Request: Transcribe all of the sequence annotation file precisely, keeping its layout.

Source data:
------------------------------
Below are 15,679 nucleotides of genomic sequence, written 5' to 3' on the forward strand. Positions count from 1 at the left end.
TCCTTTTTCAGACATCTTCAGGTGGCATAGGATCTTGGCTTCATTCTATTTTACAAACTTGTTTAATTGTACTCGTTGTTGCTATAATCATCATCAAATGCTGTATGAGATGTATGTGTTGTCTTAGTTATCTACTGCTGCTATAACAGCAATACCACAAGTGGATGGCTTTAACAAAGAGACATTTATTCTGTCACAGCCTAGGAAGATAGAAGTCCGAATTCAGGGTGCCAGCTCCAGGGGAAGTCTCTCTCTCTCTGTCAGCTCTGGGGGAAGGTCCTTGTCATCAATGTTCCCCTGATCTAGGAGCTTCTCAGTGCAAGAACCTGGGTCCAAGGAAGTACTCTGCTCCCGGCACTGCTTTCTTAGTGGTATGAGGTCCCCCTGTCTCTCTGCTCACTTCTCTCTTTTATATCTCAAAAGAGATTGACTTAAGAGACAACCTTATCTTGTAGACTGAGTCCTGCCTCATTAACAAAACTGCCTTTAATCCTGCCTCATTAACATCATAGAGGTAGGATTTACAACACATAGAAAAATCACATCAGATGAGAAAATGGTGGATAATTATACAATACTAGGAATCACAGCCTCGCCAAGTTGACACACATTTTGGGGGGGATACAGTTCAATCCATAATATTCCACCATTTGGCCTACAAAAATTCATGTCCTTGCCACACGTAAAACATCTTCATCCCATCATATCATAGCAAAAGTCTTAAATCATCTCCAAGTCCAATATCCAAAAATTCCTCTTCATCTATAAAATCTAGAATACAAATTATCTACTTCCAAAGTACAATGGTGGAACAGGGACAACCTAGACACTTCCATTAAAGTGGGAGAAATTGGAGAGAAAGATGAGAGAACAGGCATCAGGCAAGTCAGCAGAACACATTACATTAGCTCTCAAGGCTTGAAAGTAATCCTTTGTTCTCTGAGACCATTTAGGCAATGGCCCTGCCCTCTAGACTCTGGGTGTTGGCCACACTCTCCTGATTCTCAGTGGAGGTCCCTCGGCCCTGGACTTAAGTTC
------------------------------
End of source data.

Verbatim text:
Below are 15,679 nucleotides of genomic sequence, written 5' to 3' on the forward strand. Positions count from 1 at the left end.
TCCTTTTTCAGACATCTTCAGGTGGCATAGGATCTTGGCTTCATTCTATTTTACAAACTTGTTTAATTGTACTCGTTGTTGCTATAATCATCATCAAATGCTGTATGAGATGTATGTGTTGTCTTAGTTATCTACTGCTGCTATAACAGCAATACCACAAGTGGATGGCTTTAACAAAGAGACATTTATTCTGTCACAGCCTAGGAAGATAGAAGTCCGAATTCAGGGTGCCAGCTCCAGGGGAAGTCTCTCTCTCTCTGTCAGCTCTGGGGGAAGGTCCTTGTCATCAATGTTCCCCTGATCTAGGAGCTTCTCAGTGCAAGAACCTGGGTCCAAGGAAGTACTCTGCTCCCGGCACTGCTTTCTTAGTGGTATGAGGTCCCCCTGTCTCTCTGCTCACTTCTCTCTTTTATATCTCAAAAGAGATTGACTTAAGAGACAACCTTATCTTGTAGACTGAGTCCTGCCTCATTAACAAAACTGCCTTTAATCCTGCCTCATTAACATCATAGAGGTAGGATTTACAACACATAGAAAAATCACATCAGATGAGAAAATGGTGGATAATTATACAATACTAGGAATCACAGCCTCGCCAAGTTGACACACATTTTGGGGGGGATACAGTTCAATCCATAATATTCCACCATTTGGCCTACAAAAATTCATGTCCTTGCCACACGTAAAACATCTTCATCCCATCATATCATAGCAAAAGTCTTAAATCATCTCCAAGTCCAATATCCAAAAATTCCTCTTCATCTATAAAATCTAGAATACAAATTATCTACTTCCAAAGTACAATGGTGGAACAGGGACAACCTAGACACTTCCATTAAAGTGGGAGAAATTGGAGAGAAAGATGAGAGAACAGGCATCAGGCAAGTCAGCAGAACACATTACATTAGCTCTCAAGGCTTGAAAGTAATCCTTTGTTCTCTGAGACCATTTAGGCAATGGCCCTGCCCTCTAGACTCTGGGTGTTGGCCACACTCTCCTGATTCTCAGTGGAGGTCCCTCGGCCCTGGACTTAAGTTC